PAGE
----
Juan Alfonzo - The Science of Persistence and Dedication
By Ligia Lundine
"If you are an artist, scientist or a philosopher,
everything is hard and takes work if you want to be successful"
1980, Juan Alfonzo came to the United States from Venezuela
with the intention of studying English for a couple of months.
Today, 25 years later, with a Ph.D. in microbiology from the
Indiana University, and a successful and prolific scientific
career in several institutions (including the University of
California in Los Angeles and here at Ohio State), he recalls
those days with a nostalgic smile on his face. After finishing
his bachelor's degree at Indiana with a major in microbiology,
Alfonzo knew he wanted to pursue an advanced degree in science.
Despite his strong desire, things were not easy in the beginning.
In order to stay in Indiana, he worked for one year at a bakery
and it was precisely there when opportunity knocked at his
door. Only one week before the business declared bankruptcy,
Alfonzo ran into one of his former professors, who happened
to buy bread at the bakery. This professor offered Alfonzo
a job as a lab technician, marking the starting point in his
The impact that a professor can have in our lives is a recurring
element that weaves the threads of our careers. As a chemistry
student at Indiana University, Alfonzo was tremendously inspired
by Prof. Walter Konetzka, who taught an introductory microbiology
class. After one semester of taking Konetzka's class, Alfonzo
changed his major from chemistry to microbiology, and he knew
he had found his professional passion in life. Konetzka taught
more than 11,000 students during 37 years of his academic
and research career, and inspired many students, including
Alfonzo and other successful scientists.
With a promising scientific career in front of him, Alfonzo
had several options after he finished his doctoral degree
at University of California in Los Angeles. He was invited
to 14 universities to give job talks and present his research.
When it came to make the final decision, Ohio State stood
out among another six institutions. Alfonzo said the main
reason why he joined Ohio State was the potential to work
in the university's renowned Department of Microbiology, specifically
in the area of RNA biochemistry.
| An analogy to understand
- The DNA could be compared with the hard drive of a computer
where all the genetic information is stored. But having
the information just sitting there can do very little.
- The information needs to be translated into a form that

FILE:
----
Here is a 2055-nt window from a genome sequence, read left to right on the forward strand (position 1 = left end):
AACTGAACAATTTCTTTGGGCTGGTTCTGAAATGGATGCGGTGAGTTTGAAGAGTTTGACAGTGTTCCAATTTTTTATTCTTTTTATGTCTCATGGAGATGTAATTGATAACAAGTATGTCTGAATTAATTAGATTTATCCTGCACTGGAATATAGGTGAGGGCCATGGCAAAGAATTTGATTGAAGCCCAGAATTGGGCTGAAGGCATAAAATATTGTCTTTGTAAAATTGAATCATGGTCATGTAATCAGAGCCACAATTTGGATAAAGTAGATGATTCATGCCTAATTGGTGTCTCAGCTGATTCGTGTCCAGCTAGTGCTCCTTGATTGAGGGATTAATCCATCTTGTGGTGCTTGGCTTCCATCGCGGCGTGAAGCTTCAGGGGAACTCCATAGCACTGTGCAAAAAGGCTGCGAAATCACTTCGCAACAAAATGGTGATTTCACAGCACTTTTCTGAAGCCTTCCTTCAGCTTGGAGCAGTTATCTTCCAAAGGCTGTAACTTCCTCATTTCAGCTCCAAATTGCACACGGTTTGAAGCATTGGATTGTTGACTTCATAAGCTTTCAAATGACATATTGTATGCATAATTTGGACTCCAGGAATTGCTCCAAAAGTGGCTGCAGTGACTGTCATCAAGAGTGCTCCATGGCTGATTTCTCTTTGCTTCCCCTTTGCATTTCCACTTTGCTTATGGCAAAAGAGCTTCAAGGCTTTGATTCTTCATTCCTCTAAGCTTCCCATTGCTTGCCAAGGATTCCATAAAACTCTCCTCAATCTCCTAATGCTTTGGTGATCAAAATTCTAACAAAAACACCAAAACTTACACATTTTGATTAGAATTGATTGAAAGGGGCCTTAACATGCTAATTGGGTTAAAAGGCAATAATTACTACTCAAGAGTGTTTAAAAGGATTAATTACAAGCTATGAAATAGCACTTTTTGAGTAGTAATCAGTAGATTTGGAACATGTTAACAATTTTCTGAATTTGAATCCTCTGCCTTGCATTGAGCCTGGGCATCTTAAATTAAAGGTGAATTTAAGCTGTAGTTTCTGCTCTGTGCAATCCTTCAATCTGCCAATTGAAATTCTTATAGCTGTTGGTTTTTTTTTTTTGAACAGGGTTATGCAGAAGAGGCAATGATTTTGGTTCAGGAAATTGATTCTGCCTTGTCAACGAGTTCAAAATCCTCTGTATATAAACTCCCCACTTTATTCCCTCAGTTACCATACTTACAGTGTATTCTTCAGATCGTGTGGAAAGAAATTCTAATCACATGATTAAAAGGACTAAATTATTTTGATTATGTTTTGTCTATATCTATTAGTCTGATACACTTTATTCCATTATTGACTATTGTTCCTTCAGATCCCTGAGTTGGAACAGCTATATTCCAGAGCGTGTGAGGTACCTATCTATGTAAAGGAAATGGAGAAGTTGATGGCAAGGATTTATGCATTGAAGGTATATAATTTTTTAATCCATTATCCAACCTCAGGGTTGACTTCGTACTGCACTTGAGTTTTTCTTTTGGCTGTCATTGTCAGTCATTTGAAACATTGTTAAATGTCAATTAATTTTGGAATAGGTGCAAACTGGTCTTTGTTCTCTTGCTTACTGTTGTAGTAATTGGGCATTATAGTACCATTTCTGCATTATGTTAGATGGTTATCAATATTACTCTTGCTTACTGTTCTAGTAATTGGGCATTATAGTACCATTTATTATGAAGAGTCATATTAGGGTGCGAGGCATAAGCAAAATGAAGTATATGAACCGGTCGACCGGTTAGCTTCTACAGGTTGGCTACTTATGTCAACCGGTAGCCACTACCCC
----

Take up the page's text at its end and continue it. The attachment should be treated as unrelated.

can be transformed into a function. That function is a
- To achieve that, a decoder is required, and this decoder
comes in the form of tRNA (transfer RNA) which could be
compared with a CD from a hard drive.
- Then the CD is put into a CD player and not until then,
the information can be used.
- What Alfonzo studies is the "CD" or tRNA,
a device that is able to transfer the information from
a hard drive into a form in which work can be done.
and his team of researchers, which includes a group of Ph.D.
students and post doctoral scientists who have decided to
join his lab, work with DNA¹ and RNA²
from parasites. The latter are protozoan, microscopic organisms
that cannot be seen with the naked eye. Alfonzo and his group
are interested in exploiting the differences between parasites
and human beings for the purpose of providing therapies for
the diseases these parasites cause.
As a message to the Latin@ community at Ohio State, Alfonzo
recalls a quote from Aquiles Nasoa, a Venezuelan poet: "When
you write to eat, you don't eat and you don't write."
Alfonzo says: "You better do things for the right reason,
if you are going to write, it should be because you like to
write. The eating takes care of itself." During his career,
Alfonzo has noticed that few Latin@ students and even students
in general show much interest in science. He has heard comments
from his students complaining about the fact that science
seems to be too difficult and too demanding. But Alfonzo states:
"In every field of knowledge, if you think it will not
take a lot of work, you have been a little bit misguided...
everything else being equal, every discipline takes work."
¹DNA: Deoxyribonucleic acid that carries genetic
information in the cell and is capable of self-replication
and synthesis of RNA. Source: www.dictionary.com 2005.
²RNA: Ribonucleic acid: A polymeric constituent
of all living cells and many viruses, consisting of a long,
usually single-stranded chain of alternating phosphate and
ribose units. Source: www.dictionary.com 2005.